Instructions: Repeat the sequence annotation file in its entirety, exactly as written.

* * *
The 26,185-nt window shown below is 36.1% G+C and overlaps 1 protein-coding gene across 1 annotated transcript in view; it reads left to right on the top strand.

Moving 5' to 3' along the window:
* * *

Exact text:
The 26,185-nt window shown below is 36.1% G+C and overlaps 1 protein-coding gene across 1 annotated transcript in view; it reads left to right on the top strand.

Moving 5' to 3' along the window: